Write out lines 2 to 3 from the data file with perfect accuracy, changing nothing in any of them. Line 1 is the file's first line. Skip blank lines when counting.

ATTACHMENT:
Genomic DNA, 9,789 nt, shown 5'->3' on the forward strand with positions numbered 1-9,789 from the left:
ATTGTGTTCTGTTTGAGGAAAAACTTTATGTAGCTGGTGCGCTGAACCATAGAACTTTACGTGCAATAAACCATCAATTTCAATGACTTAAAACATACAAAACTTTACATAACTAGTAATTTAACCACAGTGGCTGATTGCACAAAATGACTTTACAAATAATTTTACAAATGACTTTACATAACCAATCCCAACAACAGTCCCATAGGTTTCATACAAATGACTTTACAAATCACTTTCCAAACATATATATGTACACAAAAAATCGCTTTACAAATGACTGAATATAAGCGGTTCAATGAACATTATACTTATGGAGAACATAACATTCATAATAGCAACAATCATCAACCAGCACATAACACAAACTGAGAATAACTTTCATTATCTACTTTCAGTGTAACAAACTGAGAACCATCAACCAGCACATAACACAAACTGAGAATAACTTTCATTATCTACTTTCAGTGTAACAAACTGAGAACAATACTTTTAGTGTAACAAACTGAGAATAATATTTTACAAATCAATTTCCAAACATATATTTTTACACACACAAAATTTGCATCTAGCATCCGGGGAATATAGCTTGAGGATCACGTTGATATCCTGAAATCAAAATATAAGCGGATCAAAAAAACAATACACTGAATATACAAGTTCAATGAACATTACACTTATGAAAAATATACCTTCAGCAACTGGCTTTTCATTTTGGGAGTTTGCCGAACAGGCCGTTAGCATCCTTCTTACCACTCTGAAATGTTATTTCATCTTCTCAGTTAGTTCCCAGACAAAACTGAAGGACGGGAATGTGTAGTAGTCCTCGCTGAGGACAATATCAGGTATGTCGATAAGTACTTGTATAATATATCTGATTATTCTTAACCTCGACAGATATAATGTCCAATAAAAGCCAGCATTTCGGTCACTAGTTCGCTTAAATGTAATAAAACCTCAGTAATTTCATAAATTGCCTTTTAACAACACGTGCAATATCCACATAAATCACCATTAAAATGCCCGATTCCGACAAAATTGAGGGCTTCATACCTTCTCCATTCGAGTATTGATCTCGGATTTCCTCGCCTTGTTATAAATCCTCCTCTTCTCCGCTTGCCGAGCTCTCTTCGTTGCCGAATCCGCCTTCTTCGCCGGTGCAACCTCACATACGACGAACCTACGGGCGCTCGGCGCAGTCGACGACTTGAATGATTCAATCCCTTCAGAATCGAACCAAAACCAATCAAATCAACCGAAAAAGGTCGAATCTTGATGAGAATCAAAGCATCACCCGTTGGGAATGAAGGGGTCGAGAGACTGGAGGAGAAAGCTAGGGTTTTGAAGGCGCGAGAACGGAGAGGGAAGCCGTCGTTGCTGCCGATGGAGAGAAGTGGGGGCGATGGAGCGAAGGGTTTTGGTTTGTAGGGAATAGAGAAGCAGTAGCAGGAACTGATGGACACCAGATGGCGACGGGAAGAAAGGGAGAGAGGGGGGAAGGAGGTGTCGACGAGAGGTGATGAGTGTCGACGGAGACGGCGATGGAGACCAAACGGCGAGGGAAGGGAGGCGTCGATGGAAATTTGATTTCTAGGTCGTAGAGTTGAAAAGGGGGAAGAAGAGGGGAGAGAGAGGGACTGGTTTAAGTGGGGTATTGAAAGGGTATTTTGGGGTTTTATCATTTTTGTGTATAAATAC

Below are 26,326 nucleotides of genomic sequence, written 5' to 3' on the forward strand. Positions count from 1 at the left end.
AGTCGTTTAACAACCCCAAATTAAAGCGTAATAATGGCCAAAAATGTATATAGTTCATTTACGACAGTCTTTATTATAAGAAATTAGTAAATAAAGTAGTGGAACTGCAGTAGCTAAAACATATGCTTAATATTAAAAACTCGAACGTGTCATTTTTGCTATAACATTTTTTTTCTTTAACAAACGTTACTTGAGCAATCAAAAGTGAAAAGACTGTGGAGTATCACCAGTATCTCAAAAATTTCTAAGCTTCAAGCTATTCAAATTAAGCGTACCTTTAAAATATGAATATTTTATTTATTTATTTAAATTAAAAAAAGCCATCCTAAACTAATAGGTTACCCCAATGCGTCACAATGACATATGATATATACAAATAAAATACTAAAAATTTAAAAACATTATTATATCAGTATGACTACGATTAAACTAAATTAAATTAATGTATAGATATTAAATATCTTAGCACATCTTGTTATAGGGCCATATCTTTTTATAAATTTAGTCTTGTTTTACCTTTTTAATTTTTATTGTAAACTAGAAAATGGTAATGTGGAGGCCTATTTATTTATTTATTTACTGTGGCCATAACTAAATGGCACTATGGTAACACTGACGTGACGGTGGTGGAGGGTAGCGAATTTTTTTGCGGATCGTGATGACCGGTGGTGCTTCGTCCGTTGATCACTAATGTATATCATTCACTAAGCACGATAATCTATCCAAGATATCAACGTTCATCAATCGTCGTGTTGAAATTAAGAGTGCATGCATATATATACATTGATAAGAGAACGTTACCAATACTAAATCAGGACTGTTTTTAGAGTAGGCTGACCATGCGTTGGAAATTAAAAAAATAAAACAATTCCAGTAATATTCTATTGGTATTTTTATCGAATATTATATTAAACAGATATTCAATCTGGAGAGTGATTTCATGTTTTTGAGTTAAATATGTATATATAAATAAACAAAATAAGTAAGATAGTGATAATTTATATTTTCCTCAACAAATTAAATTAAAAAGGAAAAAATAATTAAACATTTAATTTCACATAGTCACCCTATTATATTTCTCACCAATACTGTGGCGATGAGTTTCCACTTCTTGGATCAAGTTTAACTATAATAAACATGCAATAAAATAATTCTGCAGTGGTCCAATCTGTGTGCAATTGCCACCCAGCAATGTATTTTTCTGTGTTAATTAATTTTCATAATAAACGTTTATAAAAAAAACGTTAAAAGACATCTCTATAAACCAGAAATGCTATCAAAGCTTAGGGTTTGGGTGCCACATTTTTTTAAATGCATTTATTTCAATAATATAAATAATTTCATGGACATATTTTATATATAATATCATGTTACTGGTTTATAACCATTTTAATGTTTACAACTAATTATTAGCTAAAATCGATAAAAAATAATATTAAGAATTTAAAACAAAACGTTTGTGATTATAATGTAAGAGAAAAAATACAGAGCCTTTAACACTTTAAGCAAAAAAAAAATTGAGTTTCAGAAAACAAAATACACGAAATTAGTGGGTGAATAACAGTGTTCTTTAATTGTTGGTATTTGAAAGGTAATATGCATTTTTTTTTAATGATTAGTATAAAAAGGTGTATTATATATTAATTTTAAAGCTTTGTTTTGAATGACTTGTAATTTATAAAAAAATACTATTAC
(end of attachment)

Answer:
ATTGTGTTCTGTTTGAGGAAAAACTTTATGTAGCTGGTGCGCTGAACCATAGAACTTTACGTGCAATAAACCATCAATTTCAATGACTTAAAACATACAAAACTTTACATAACTAGTAATTTAACCACAGTGGCTGATTGCACAAAATGACTTTACAAATAATTTTACAAATGACTTTACATAACCAATCCCAACAACAGTCCCATAGGTTTCATACAAATGACTTTACAAATCACTTTCCAAACATATATATGTACACAAAAAATCGCTTTACAAATGACTGAATATAAGCGGTTCAATGAACATTATACTTATGGAGAACATAACATTCATAATAGCAACAATCATCAACCAGCACATAACACAAACTGAGAATAACTTTCATTATCTACTTTCAGTGTAACAAACTGAGAACCATCAACCAGCACATAACACAAACTGAGAATAACTTTCATTATCTACTTTCAGTGTAACAAACTGAGAACAATACTTTTAGTGTAACAAACTGAGAATAATATTTTACAAATCAATTTCCAAACATATATTTTTACACACACAAAATTTGCATCTAGCATCCGGGGAATATAGCTTGAGGATCACGTTGATATCCTGAAATCAAAATATAAGCGGATCAAAAAAACAATACACTGAATATACAAGTTCAATGAACATTACACTTATGAAAAATATACCTTCAGCAACTGGCTTTTCATTTTGGGAGTTTGCCGAACAGGCCGTTAGCATCCTTCTTACCACTCTGAAATGTTATTTCATCTTCTCAGTTAGTTCCCAGACAAAACTGAAGGACGGGAATGTGTAGTAGTCCTCGCTGAGGACAATATCAGGTATGTCGATAAGTACTTGTATAATATATCTGATTATTCTTAACCTCGACAGATATAATGTCCAATAAAAGCCAGCATTTCGGTCACTAGTTCGCTTAAATGTAATAAAACCTCAGTAATTTCATAAATTGCCTTTTAACAACACGTGCAATATCCACATAAATCACCATTAAAATGCCCGATTCCGACAAAATTGAGGGCTTCATACCTTCTCCATTCGAGTATTGATCTCGGATTTCCTCGCCTTGTTATAAATCCTCCTCTTCTCCGCTTGCCGAGCTCTCTTCGTTGCCGAATCCGCCTTCTTCGCCGGTGCAACCTCACATACGACGAACCTACGGGCGCTCGGCGCAGTCGACGACTTGAATGATTCAATCCCTTCAGAATCGAACCAAAACCAATCAAATCAACCGAAAAAGGTCGAATCTTGATGAGAATCAAAGCATCACCCGTTGGGAATGAAGGGGTCGAGAGACTGGAGGAGAAAGCTAGGGTTTTGAAGGCGCGAGAACGGAGAGGGAAGCCGTCGTTGCTGCCGATGGAGAGAAGTGGGGGCGATGGAGCGAAGGGTTTTGGTTTGTAGGGAATAGAGAAGCAGTAGCAGGAACTGATGGACACCAGATGGCGACGGGAAGAAAGGGAGAGAGGGGGGAAGGAGGTGTCGACGAGAGGTGATGAGTGTCGACGGAGACGGCGATGGAGACCAAACGGCGAGGGAAGGGAGGCGTCGATGGAAATTTGATTTCTAGGTCGTAGAGTTGAAAAGGGGGAAGAAGAGGGGAGAGAGAGGGACTGGTTTAAGTGGGGTATTGAAAGGGTATTTTGGGGTTTTATCATTTTTGTGTATAAATAC

Below are 26,326 nucleotides of genomic sequence, written 5' to 3' on the forward strand. Positions count from 1 at the left end.